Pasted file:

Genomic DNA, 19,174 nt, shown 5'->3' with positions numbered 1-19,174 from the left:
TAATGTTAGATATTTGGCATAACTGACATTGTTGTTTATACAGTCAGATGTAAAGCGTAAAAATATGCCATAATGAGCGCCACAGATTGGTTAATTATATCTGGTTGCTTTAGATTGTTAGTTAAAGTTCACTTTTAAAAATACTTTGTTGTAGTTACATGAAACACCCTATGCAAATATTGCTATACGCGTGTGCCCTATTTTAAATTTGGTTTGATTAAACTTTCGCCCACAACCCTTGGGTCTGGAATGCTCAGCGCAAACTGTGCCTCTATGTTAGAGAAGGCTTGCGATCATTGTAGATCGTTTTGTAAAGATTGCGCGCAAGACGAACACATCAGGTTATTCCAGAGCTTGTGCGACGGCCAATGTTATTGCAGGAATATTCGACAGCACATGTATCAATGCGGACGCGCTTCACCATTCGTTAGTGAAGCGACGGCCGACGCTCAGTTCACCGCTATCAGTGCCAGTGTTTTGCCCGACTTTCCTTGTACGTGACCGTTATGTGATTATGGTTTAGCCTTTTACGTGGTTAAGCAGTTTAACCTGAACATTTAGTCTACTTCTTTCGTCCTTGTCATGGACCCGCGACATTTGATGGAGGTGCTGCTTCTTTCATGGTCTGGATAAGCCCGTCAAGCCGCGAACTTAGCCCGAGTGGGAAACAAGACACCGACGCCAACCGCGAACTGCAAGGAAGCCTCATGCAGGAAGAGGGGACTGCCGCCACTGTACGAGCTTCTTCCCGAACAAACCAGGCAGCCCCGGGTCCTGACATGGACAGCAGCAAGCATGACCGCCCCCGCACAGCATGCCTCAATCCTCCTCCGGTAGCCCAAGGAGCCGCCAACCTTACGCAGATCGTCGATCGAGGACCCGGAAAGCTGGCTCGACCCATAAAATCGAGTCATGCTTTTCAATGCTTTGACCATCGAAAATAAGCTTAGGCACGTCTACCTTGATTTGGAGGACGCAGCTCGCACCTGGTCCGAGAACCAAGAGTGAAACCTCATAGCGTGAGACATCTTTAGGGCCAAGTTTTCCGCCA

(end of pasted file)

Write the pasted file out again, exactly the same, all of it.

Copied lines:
Genomic DNA, 19,174 nt, shown 5'->3' with positions numbered 1-19,174 from the left:
TAATGTTAGATATTTGGCATAACTGACATTGTTGTTTATACAGTCAGATGTAAAGCGTAAAAATATGCCATAATGAGCGCCACAGATTGGTTAATTATATCTGGTTGCTTTAGATTGTTAGTTAAAGTTCACTTTTAAAAATACTTTGTTGTAGTTACATGAAACACCCTATGCAAATATTGCTATACGCGTGTGCCCTATTTTAAATTTGGTTTGATTAAACTTTCGCCCACAACCCTTGGGTCTGGAATGCTCAGCGCAAACTGTGCCTCTATGTTAGAGAAGGCTTGCGATCATTGTAGATCGTTTTGTAAAGATTGCGCGCAAGACGAACACATCAGGTTATTCCAGAGCTTGTGCGACGGCCAATGTTATTGCAGGAATATTCGACAGCACATGTATCAATGCGGACGCGCTTCACCATTCGTTAGTGAAGCGACGGCCGACGCTCAGTTCACCGCTATCAGTGCCAGTGTTTTGCCCGACTTTCCTTGTACGTGACCGTTATGTGATTATGGTTTAGCCTTTTACGTGGTTAAGCAGTTTAACCTGAACATTTAGTCTACTTCTTTCGTCCTTGTCATGGACCCGCGACATTTGATGGAGGTGCTGCTTCTTTCATGGTCTGGATAAGCCCGTCAAGCCGCGAACTTAGCCCGAGTGGGAAACAAGACACCGACGCCAACCGCGAACTGCAAGGAAGCCTCATGCAGGAAGAGGGGACTGCCGCCACTGTACGAGCTTCTTCCCGAACAAACCAGGCAGCCCCGGGTCCTGACATGGACAGCAGCAAGCATGACCGCCCCCGCACAGCATGCCTCAATCCTCCTCCGGTAGCCCAAGGAGCCGCCAACCTTACGCAGATCGTCGATCGAGGACCCGGAAAGCTGGCTCGACCCATAAAATCGAGTCATGCTTTTCAATGCTTTGACCATCGAAAATAAGCTTAGGCACGTCTACCTTGATTTGGAGGACGCAGCTCGCACCTGGTCCGAGAACCAAGAGTGAAACCTCATAGCGTGAGACATCTTTAGGGCCAAGTTTTCCGCCA